[There is] an unreasonable gap between the medical enthusiasm devoted to acute interventions and the meager efforts currently devoted to secondary prevention.
— Rene C. Favaloro, MD
Pioneer of Coronary Artery Bypass Grafting
Interventional cardiology is symptomatic treatment. The late Dr. Lewis Thomas referred to this ap proach as “half-way technology,” meaning that basic mechanisms of disease were not identified or treated. The bypass operation has significant mortality and morbidity, including further heart damage, stroke, and brain dysfunction. The benefits are at best temporary, since most grafts eventually close, and the patient faces further intervention or a life of progressive dis ability and death from the disease. Angioplasty has a 40% failure rate after 6 months,’ as well as significant mortality and morbidity and, frequently, further heart damage.2 Variations to prevent restenosis include stenting with a wire cage, radiation to the balloon- fractured artery to compromise the inflammatory response, or use of a $1,400-per-dose drug to decrease the likelihood of thrombosis.
The futility of intervention as a strategy to avoid future acute coronary events or mortality is well recognized. The lesions targeted for intervention–those with >70% stenoses–infrequently account for sub sequent coronary events; this was documented recently by serial angiography before and after coronary events.3 Furthermore, elective angioplasty does not decrease the risk of myocardial infarction or death. Bypass surgery does not decrease the risk of myocardial infarction, and it benefits survival only in high- risk subsets.4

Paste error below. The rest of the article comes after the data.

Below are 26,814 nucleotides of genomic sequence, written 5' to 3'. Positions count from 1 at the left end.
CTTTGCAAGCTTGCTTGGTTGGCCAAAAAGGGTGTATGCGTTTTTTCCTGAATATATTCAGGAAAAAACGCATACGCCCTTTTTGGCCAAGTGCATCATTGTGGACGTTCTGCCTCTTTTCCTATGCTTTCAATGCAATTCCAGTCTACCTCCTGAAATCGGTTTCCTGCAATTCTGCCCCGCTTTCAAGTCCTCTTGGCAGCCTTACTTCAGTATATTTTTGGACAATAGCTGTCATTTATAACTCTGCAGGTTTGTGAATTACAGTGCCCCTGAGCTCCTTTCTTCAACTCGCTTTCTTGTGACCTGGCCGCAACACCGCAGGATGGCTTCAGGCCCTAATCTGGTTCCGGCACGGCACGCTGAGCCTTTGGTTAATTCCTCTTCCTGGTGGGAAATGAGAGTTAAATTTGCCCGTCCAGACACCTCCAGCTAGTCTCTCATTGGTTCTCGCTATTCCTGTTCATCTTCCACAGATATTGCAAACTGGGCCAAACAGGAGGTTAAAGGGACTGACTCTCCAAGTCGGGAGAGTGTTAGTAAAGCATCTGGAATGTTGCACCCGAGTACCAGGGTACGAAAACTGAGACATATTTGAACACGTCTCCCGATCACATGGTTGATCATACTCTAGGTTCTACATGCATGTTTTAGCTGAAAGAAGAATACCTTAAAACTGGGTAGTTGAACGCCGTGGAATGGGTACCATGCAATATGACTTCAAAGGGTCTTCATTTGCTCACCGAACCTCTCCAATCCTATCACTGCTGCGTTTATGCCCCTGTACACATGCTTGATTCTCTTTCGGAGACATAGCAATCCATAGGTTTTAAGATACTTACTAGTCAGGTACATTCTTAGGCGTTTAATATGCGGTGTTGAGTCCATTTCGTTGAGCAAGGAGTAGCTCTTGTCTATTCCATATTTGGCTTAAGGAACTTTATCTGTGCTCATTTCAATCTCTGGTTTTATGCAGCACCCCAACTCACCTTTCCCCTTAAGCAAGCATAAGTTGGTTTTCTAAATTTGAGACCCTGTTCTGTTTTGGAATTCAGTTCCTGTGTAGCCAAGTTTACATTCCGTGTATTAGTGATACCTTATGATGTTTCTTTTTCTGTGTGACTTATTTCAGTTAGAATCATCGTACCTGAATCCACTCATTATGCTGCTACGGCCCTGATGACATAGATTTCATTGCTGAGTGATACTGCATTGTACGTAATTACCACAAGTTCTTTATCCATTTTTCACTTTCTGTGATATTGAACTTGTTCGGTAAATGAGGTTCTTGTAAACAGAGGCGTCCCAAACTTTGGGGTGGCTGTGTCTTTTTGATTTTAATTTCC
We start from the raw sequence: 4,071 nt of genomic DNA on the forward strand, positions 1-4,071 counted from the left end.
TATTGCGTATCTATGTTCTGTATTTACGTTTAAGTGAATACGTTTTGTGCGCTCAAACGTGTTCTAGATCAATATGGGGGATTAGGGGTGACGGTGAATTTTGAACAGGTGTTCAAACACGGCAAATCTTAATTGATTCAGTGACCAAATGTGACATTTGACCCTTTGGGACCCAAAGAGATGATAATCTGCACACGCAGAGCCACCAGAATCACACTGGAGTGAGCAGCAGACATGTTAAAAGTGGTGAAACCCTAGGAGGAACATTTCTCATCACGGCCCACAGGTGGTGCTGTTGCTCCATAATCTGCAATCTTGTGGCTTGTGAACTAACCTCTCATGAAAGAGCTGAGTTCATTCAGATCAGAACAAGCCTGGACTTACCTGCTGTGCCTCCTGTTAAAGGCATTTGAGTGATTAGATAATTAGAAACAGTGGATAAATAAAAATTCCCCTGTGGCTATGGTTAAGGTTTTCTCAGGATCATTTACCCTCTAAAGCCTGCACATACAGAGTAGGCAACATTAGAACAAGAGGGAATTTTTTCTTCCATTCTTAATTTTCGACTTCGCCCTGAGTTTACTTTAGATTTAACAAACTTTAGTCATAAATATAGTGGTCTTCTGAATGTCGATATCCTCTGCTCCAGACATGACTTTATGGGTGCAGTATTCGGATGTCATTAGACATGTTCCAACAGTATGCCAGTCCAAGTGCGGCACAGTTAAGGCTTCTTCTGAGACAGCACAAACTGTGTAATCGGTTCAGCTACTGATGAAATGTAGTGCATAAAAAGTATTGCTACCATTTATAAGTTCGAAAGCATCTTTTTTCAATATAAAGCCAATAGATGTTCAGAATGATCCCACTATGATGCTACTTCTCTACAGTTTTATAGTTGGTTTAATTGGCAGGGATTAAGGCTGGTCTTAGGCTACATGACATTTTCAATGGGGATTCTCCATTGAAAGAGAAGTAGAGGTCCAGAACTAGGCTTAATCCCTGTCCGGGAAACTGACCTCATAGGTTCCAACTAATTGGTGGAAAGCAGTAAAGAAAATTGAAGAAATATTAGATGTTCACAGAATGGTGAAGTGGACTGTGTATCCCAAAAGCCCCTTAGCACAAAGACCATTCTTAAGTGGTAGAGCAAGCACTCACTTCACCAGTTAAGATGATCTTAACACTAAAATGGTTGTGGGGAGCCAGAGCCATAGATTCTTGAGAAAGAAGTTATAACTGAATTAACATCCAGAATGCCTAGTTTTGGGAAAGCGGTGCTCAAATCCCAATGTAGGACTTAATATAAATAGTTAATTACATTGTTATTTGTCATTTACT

So, it seems we have an enormous paradox. The disease that is the leading killer of men and women in Western civilization is largely untreated. The juggernaut of therapy that has evolved for treating its symptoms consumes the lion’s share of the available health- care dollars.5 The benefits achieved through great financial cost, morbidity, and mortality are at best temporary and erode over time, with most patients eventually succumbing to their disease. In cancer management, we refer to that approach as palliation. I refer to the present treatment of coronary artery dis ease as “palliative cardiology.”
Why does the juggernaut persist? Because physicians generally lack understanding of the techniques of lipid reduction through diet and medication. The belief also still prevails that the “quick fix” surgical repair of the major stenotic lesions will make things right. Finally, performing interventions has the potential for enormous financial reward. But the question remains: Aren’t there other options?